La Rioja, Argentina

National University of La Rioja
La Rioja, Argentina

The National University of La Rioja is an Argentine national university, situated in the city of La Rioja, capital of La Rioja Province. Its precursor, the Provincial University of La Rioja, was established in 1972. Wikipedia.

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Laino C.H.,National University of La Rioja | Fonseca C.,National University of La Rioja | Sterin-Speziale N.,University of Buenos Aires | Slobodianik N.,University of Buenos Aires | Reines A.,University of Buenos Aires
European Journal of Pharmacology | Year: 2010

Despite the advances in psychopharmacology, the treatment of depressive disorders is still not satisfactory. Side effects and resistance to antidepressant drugs are the greatest complications during treatment. Based on recent evidence, omega-3 fatty acids may influence vulnerability and outcome in depressive disorders. The aim of this study was to further characterize the omega-3 antidepressant-like effect in rats in terms of its behavioral features in the depression model forced swimming test either alone or in combination with antidepressants fluoxetine or mirtazapine. Ultimately, we prompted to determine the lowest dose at which omega-3 fatty acids and antidepressant drugs may still represent a pharmacological advantage when employed in combined treatments. Chronic diet supplementation with omega-3 fatty acids produced concentration-dependent antidepressant-like effects in the forced swimming test displaying a behavioral profile similar to fluoxetine but different from mirtazapine. Fluoxetine or mirtazapine at antidepressant doses (10 and 20. mg/kg/day, respectively) rendered additive effects in combination with omega-3 fatty acid supplementation (720. mg/kg/day). Beneficial effects of combined treatment were also observed at sub-effective doses (1. mg/kg/day) of fluoxetine or mirtazapine, since in combination with omega-3 fatty acids (720. mg/kg/day), antidepressants potentiated omega-3 antidepressant-like effects. The antidepressant-like effects occurred in the absence of changes in brain phospholipid classes. The therapeutic approach of combining omega-3 fatty acids with low ineffective doses of antidepressants might represent benefits in the treatment of depression, especially in patients with depression resistant to conventional treatments and even may contribute to patient compliance by decreasing the magnitude of some antidepressant dose-dependent side effects. © 2010 Elsevier B.V.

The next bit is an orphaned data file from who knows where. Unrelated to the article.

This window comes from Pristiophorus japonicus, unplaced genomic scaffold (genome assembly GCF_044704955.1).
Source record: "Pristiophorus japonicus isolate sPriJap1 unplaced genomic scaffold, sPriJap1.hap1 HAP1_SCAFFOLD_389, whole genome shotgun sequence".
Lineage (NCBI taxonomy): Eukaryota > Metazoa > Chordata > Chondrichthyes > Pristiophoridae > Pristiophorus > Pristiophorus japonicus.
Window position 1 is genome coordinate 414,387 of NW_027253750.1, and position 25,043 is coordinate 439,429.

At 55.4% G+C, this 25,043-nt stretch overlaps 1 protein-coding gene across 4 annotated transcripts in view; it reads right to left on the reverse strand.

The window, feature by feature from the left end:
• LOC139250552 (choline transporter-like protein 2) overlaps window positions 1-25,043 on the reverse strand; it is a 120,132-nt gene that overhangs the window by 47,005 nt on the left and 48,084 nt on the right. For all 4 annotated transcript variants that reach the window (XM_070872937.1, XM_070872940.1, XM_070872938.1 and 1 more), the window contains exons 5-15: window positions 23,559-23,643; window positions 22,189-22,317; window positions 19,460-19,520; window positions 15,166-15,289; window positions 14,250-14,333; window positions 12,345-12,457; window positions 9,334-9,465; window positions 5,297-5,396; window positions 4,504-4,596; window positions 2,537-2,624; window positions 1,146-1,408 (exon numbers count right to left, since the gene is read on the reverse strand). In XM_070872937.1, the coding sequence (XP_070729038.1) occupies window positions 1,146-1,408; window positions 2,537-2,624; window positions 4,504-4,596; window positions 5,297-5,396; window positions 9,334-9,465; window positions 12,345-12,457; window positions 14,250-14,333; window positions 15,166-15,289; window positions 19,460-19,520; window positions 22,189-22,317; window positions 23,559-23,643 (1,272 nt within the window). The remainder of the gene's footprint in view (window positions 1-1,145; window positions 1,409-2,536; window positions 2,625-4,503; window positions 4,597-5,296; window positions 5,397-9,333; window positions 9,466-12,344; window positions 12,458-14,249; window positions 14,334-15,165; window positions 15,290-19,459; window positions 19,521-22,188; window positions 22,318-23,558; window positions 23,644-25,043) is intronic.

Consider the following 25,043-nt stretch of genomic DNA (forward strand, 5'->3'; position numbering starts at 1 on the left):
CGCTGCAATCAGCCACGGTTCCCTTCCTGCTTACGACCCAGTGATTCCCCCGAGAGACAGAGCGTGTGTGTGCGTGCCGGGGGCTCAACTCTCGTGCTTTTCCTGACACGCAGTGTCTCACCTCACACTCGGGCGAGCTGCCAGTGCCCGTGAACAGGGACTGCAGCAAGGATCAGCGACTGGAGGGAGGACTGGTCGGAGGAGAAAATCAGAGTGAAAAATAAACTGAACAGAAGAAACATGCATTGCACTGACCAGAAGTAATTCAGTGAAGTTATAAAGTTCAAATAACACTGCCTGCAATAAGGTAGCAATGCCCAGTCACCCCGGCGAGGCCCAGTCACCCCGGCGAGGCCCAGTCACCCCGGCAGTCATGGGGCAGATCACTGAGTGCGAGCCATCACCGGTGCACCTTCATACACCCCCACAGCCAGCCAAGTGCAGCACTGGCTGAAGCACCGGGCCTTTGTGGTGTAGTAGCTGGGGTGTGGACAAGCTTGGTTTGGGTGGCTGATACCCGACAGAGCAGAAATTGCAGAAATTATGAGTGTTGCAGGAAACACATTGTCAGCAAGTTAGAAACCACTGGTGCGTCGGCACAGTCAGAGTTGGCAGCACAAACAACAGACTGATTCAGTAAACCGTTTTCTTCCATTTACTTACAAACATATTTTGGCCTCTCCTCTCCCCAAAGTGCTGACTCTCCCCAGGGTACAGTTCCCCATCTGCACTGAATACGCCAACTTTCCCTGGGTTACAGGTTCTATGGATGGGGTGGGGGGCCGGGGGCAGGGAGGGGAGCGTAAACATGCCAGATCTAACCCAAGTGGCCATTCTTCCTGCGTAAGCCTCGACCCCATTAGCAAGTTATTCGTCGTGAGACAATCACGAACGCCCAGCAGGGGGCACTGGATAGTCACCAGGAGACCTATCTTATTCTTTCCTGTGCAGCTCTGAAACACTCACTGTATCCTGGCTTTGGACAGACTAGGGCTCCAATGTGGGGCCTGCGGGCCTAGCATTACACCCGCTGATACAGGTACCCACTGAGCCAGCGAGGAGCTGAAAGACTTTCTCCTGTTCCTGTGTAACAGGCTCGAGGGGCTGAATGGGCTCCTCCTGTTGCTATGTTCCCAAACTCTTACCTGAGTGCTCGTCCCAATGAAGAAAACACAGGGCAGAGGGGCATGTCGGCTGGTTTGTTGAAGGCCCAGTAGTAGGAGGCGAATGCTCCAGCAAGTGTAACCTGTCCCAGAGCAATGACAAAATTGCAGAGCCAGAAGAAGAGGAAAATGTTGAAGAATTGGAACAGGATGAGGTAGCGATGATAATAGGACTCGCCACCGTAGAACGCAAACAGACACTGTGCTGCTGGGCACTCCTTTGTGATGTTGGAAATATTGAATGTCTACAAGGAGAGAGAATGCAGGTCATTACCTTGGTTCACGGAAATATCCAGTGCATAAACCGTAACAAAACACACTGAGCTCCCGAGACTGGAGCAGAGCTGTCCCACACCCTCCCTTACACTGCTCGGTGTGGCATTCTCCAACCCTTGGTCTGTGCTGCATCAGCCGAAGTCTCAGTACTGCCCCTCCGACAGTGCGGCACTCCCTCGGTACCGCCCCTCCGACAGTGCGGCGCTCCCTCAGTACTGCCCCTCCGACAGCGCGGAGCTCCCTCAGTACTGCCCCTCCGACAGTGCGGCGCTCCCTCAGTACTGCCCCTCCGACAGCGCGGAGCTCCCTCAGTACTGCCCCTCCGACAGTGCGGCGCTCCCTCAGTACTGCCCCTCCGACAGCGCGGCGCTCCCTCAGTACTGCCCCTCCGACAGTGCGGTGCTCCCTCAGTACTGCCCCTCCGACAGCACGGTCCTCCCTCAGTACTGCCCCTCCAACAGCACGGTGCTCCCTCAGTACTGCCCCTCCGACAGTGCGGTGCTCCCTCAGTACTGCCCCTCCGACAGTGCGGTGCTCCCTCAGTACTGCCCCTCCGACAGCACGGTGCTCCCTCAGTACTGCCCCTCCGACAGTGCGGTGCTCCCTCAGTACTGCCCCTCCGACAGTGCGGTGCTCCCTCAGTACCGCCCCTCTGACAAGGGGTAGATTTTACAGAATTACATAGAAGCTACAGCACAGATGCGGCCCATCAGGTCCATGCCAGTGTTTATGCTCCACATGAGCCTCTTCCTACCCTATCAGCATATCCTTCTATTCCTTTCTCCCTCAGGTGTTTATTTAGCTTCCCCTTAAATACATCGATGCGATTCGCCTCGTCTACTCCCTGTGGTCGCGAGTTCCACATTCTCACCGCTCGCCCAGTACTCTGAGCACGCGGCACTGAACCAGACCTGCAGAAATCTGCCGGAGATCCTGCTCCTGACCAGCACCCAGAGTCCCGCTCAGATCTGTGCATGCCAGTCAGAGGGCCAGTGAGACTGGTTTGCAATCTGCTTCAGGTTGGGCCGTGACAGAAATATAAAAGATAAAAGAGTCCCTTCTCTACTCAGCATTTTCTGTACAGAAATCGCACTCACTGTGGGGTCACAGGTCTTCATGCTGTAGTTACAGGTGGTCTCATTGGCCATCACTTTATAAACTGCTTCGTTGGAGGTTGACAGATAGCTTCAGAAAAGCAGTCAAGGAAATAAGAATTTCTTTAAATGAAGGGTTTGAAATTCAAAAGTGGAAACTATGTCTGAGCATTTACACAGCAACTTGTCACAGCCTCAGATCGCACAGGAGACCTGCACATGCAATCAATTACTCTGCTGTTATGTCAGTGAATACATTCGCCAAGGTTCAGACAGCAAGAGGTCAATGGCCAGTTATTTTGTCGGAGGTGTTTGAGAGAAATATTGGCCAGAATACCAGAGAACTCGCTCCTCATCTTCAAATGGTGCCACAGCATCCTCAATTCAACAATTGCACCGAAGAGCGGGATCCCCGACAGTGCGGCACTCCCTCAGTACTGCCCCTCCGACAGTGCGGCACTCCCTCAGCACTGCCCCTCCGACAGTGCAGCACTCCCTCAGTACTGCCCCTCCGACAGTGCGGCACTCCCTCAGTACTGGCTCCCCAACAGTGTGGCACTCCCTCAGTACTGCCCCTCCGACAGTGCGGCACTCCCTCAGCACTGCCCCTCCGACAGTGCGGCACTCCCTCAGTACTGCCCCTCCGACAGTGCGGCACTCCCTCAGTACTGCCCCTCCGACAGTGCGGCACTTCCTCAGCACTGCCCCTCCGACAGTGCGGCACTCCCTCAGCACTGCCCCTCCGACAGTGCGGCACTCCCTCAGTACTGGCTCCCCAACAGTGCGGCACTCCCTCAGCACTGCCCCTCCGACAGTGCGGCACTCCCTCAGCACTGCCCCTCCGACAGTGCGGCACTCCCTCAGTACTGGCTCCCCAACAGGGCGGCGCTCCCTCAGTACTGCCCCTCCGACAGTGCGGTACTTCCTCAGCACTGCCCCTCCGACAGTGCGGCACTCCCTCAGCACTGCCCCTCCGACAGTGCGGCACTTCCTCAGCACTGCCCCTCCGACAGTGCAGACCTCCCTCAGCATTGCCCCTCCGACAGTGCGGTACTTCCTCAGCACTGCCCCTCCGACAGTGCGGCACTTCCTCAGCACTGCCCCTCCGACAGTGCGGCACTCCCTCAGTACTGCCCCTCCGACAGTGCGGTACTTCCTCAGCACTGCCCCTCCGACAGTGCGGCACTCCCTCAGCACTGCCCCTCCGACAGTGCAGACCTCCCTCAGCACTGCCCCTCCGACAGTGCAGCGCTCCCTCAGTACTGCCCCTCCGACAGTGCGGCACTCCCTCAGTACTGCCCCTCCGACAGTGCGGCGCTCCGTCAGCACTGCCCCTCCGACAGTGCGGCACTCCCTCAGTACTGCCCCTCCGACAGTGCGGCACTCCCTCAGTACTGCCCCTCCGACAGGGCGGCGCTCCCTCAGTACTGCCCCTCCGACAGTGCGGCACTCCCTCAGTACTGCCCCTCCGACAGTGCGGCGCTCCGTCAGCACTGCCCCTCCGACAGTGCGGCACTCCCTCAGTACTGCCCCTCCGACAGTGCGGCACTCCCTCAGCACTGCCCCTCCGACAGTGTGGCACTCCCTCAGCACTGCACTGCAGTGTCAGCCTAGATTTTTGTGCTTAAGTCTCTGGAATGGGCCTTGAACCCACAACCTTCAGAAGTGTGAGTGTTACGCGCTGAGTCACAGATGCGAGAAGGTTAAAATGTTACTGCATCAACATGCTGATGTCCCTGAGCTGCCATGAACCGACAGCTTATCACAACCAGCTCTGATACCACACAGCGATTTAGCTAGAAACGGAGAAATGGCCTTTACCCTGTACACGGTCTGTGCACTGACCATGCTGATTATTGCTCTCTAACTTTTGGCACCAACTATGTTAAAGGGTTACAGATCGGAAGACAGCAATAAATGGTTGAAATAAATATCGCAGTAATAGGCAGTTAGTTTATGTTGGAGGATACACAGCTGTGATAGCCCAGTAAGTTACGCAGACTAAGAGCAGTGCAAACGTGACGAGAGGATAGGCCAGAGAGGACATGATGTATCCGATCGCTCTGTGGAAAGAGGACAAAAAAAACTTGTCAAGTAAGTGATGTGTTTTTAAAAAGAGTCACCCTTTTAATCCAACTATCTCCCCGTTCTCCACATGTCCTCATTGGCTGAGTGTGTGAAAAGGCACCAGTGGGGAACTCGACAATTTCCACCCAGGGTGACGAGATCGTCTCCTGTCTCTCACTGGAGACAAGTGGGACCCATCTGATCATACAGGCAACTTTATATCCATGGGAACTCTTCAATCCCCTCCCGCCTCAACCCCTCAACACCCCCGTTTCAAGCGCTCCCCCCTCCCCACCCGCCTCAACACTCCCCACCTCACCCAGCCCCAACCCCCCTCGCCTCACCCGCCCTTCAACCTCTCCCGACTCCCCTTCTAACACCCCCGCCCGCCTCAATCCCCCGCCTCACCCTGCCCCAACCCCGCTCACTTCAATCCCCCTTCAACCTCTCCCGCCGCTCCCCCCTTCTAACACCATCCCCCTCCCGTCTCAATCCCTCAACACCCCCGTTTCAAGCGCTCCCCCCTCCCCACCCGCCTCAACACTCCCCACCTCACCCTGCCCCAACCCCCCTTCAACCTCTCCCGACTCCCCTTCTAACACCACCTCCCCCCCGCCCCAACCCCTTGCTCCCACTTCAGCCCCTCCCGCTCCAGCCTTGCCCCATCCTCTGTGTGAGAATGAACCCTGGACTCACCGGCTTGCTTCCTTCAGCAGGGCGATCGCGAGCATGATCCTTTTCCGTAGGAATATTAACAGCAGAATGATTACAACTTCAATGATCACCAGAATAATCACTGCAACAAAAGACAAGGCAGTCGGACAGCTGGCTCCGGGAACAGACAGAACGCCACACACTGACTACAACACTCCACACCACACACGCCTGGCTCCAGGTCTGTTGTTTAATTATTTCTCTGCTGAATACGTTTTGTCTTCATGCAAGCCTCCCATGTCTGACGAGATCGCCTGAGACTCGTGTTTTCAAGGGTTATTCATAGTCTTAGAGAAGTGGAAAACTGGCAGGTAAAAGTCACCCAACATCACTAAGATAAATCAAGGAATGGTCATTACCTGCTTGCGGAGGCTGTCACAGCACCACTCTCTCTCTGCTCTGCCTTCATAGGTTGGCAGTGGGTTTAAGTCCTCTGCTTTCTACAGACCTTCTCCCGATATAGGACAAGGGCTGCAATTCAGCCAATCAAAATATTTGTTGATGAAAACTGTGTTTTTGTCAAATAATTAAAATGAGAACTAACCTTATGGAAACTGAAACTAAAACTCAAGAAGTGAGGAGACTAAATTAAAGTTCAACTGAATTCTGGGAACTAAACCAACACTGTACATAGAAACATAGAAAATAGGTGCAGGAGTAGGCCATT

Cichowolski M.,University of Buenos Aires | Rustan J.J.,National University of Cordoba | Rustan J.J.,National University of La Rioja
Journal of Paleontology | Year: 2017

Devonian bactritids are described for the first time from South America. They come from siliciclastic rocks of the Talacasto Formation in the Precordillera Basin, west-central Argentina. The host strata span the Lochkovian - Emsian and contain other non-ammonoid cephalopods as well, thus refuting the alleged virtual absence of cephalopods in circumpolar Devonian basins from southwestern Gondwana (the Malvinokaffric Realm). We report Bactrites gracilis and Devonobactrites? sp., whose wide distribution contrasts with the endemic paleobiogeographic signature of some other taxonomic groups in these basins. Furthermore, new Lochkovian and Pragian records of Bactrites sp. provide new insights into the earliest bactritid records worldwide. © 2017, The Paleontological Society.

Fernandez N.,National University of La Rioja | Theron P.,North West University South Africa | Rollard C.,French Natural History Museum
International Journal of Acarology | Year: 2013

Afticarabodes anjavidilavai gen. nov., sp. nov. and Rugocepheus joffrevillei sp. nov., both found on the island of Madagascar, are described and figured based on adult specimens, with the aid of optical and scanning electron microscopy. The genus Rugocepheus Mahunka, 2009 is redefined. © 2013 Taylor & Francis.

Fernandez N.,National University of La Rioja | Theron P.,North West University South Africa | Rollard C.,French Natural History Museum
International Journal of Acarology | Year: 2013

This is the first part of a revision of the family Carabodidae by us. The new genus Bovicarabodes comprises three new species from Madagascar, Bovicarabodes deharvengi, Bovicarabodes levyi and Bovicarabodes fortdauphini, which are described and illustrated. Many morphological aspects found in the genus Bovicarabodes, that also exist in several other genera but have not been described before, are introduced and discussed in particular sections such as "Protection mechanisms" and "Medial eye". Other Carabodid genera which also present these features are indicated, studied and compared. The study is based on adult specimens using optical and scanning electron microscopy. The system of leg folding as well as the structure of the medial eyes were studied and compared to type material of many other Carabodid genera. A redescription of Hardybodes mirabilis Balogh, 1970, based on a study of the type material, is included. F7E57D3B-026C-4763-80ED-42E2B0CF8EDF © 2013 Copyright 2013 Taylor & Francis.